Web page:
New Delhi, June 13: Smart phones, emails and SMS seem to have pushed the humble telegram service to a quiet corner with the BSNL deciding to discontinue the 160-year-old telegraph service from July 15. Once the main source of quick and urgent communication, the service delivered many happy and sad news to people spread all over the country.
But with the advent of technology and newer means of communication, the telegram found itself edged out.
As per a circular issued by Shameem Akhtar, Sr General Manager (Telegraph Services) Bharat Sanchar Nigam Ltd (BSNL) Corporate office, New Delhi, the telegraph service is to be discontinued with effect from July 15, 2013.
The circular sent to various telecom district and circle offices as per the instruction of a competent authority denotes that telegram services will be closed from 15 July and as a result all telegraph offices under the management of BSNL will have to stop booking telegrams from July 15.
The circular has also directed the telecom offices to maintain the log books, service messages, delivery slips only for six months from the date of bookings. However, complaints, press reports and other messages from different consumer forum are to be kept for one year.
Sources at BSNL Delhi said, "We had asked the government to support the service as it was not commercially viable and the government said the BSNL board should decide on it.
"We have taken a decision to close the service after consultation with the Department of Posts. They also said that there are better options available," the sources said.
The BSNL has instructed that surplus telegraph staff members would be deployed to mobile services, landline telephony, broadband services and shifting could take place within the next 3 months.
Faced with declining revenues, the government had in May 2011, revised the telegram charges after a gap of 60 years.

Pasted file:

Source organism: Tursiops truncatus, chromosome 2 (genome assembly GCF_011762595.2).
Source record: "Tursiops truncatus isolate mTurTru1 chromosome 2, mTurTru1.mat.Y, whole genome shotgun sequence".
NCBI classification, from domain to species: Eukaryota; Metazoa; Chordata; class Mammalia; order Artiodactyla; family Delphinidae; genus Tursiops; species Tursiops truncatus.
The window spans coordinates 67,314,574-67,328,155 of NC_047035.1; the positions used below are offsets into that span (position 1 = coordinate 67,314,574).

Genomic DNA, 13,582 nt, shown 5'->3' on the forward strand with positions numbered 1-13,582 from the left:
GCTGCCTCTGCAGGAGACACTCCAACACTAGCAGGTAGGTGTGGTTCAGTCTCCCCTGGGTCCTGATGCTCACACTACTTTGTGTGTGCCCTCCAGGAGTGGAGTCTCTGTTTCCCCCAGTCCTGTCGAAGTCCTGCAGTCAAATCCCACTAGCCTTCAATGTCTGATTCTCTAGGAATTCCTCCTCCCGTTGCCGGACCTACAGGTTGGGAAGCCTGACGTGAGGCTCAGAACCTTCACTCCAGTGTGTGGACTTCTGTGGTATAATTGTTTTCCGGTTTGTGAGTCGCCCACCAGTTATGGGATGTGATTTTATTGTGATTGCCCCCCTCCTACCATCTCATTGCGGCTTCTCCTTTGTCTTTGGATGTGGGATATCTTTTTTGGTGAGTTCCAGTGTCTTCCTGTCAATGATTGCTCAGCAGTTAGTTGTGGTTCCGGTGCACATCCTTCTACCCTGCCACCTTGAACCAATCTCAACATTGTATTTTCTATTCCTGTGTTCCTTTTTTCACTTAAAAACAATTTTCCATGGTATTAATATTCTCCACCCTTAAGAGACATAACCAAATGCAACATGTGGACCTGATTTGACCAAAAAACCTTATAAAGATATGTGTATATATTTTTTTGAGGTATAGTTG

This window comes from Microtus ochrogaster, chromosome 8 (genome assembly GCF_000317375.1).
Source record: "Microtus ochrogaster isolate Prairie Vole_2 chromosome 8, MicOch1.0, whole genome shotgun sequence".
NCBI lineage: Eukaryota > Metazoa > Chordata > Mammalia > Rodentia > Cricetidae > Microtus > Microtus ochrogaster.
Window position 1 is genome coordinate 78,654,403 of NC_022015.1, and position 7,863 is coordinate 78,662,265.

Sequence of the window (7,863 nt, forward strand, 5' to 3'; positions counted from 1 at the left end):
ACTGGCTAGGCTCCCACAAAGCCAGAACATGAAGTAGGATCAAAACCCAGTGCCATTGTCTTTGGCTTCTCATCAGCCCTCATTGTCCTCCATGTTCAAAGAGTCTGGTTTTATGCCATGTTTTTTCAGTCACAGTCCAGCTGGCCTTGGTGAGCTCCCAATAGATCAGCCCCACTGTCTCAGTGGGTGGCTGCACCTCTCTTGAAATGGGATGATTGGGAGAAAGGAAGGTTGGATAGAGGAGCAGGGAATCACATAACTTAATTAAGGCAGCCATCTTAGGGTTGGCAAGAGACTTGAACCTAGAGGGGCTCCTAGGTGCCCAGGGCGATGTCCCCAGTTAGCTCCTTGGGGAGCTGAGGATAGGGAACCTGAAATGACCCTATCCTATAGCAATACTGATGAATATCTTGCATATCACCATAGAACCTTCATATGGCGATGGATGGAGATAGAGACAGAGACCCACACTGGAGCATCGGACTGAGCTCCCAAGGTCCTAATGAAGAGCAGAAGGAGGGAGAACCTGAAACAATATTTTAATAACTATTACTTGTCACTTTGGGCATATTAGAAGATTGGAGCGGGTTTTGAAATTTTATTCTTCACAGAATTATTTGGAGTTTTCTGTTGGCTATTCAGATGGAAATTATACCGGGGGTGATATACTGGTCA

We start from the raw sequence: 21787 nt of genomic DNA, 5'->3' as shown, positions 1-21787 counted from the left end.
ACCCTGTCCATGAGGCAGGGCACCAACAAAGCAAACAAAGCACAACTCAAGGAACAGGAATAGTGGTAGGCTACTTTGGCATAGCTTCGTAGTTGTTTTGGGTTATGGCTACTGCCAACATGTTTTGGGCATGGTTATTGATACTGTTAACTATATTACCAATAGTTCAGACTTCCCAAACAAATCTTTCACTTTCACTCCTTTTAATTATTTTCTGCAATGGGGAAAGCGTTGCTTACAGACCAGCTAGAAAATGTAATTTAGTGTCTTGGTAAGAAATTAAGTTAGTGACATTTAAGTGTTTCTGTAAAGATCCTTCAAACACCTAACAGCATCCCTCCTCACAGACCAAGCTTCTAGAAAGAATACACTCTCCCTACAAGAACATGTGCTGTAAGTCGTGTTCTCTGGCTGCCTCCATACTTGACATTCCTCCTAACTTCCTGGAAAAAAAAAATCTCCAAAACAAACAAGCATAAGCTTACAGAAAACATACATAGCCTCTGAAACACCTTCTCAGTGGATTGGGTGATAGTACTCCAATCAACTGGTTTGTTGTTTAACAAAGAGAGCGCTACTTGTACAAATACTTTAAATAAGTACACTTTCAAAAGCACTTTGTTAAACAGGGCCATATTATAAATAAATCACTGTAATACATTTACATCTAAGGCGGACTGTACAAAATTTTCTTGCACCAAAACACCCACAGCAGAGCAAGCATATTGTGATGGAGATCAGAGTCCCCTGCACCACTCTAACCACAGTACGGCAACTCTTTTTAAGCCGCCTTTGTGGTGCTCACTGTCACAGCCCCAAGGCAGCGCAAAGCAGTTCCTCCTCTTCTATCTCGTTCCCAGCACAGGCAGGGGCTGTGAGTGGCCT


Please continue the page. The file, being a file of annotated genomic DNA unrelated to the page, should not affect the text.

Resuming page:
The telegram charges for inland services was hiked to Rs. 27/50 from Rs. 3/50, 4/50 earlier.
Two months ago, telegram services for overseas communication was withdrawn by BSNL. Within a short time of BSNL handling telegram services in 1990s, the PSU had a rift with the Department of Posts following which telegrams were accepted as phonograms from various villages and other centres from telephone consumers. This too had restrictions and embargo during certain hours.
Talking to PTI over phone, R Pattabhiraman, the state secretary of National Federation of Telecom Employees said, "Before taking such a decision, the PSU should have consulted trade unions on the issue of deployment of the so-called surplus employees. There will be many issues and dissatisfaction among staff members when the exercise of shifting staff to some other portfolio or locations is made.
"Similarly, it is not known whether the Government consulted or took the guidance from stakeholders like consumer councils, consumers of telegraph services and judiciary," he said.
Pattabhiraman pointed out that Indian courts had accepted only telegrams and telegram receipts as proof of evidence in civil or criminal suits. It was also a handy mode of communication for jawans and armed forces for seeking leave, transfer or joining reports.
Similarly, rural India was using telegram services to communicate.
Instead of scrapping the service, it should have been handed over to the postal department which was handling the services right from its inception in the 1850s.
R Shanmugham, a social activist, said stopping a live wire service like this can be decided only by an enactment of a suitable law or amendment.